You also need to read something about the inability of a carburated system to deliver equal mixture distribution to each cylinder. The only way your carb plan can work is to have one carb for each cylinder and a O2 sensor for each cylinder. Monitoring the tailpipe gas will only give an average of all cylinders, not the mixture of each cylinder. (That is the way it works with injectors, also.)

Don't give up thinking!!!! That's the best part of life. Good Luck in your endeavors. And stay on the Chevelle Forum. Your next idea might be one we can all use.
Kirk, just for some interesting information. Some of the more advanced injection systems are actually using individual cylinder mixture adjustments based on single oxygen sensor readings. In a nutshell this is accomplished by knowing the individual cylinder exhaust pulse timing through the exhaust port and manifold for a given engine operating condition. Thus knowing when a particular cylinders' exhaust charge is being read by the O2 sensor. This is how precise some engines are controlled and also why performance or driveability is killed sometimes when some jughead modifies a new car thinking he knows more than the engineers that designed them.

Greasefire, good luck with your carb thingy but just be aware that if you're looking for the magic 66 mpg carb, you won't find it, it's a myth (unless it's on a moped). One needs only look at the physics and math regarding the power needed to move a particular weight vehicle and the air/fuel requirements to make that power for a given engine size/efficiency. The best your gizmo could possibly do is make the carburetor 100% efficient. Even if you miraculously did that your mileage would still be mediocre at best. If you think it's gonna get 66mpg, you better be putting it on a carb on a very very small car with a very very small motor.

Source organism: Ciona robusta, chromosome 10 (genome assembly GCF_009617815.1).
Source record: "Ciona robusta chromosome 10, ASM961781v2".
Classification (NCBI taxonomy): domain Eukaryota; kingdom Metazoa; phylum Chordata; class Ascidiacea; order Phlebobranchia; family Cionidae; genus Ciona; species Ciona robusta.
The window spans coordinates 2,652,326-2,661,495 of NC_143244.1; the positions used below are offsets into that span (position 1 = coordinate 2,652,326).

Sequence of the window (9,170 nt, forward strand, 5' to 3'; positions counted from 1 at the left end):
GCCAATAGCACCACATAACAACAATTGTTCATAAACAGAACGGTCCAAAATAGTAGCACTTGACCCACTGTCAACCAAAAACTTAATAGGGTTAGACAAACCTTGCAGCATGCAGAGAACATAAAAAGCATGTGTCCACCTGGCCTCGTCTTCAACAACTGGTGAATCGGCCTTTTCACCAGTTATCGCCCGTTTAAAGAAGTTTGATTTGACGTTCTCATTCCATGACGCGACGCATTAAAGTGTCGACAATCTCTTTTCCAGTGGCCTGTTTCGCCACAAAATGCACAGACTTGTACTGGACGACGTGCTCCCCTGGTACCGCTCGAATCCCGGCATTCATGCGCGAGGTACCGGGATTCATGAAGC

But, as you know, the only cars using carbs anymore are hotrods and I think your poll has shown that people aren't too concerned with mileage on a 540ci motor. Great thinking though.
:beers:
Mike
 

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The 100 MPG carb myth has been around as long as I can remember. If you just look at how many HP are required to drive a vehicle, and then look at the number of BTU in a gallon of gas, and then take into consideration the 60% to 80% inefficency of the IC engine; you will see it ain't going to happen.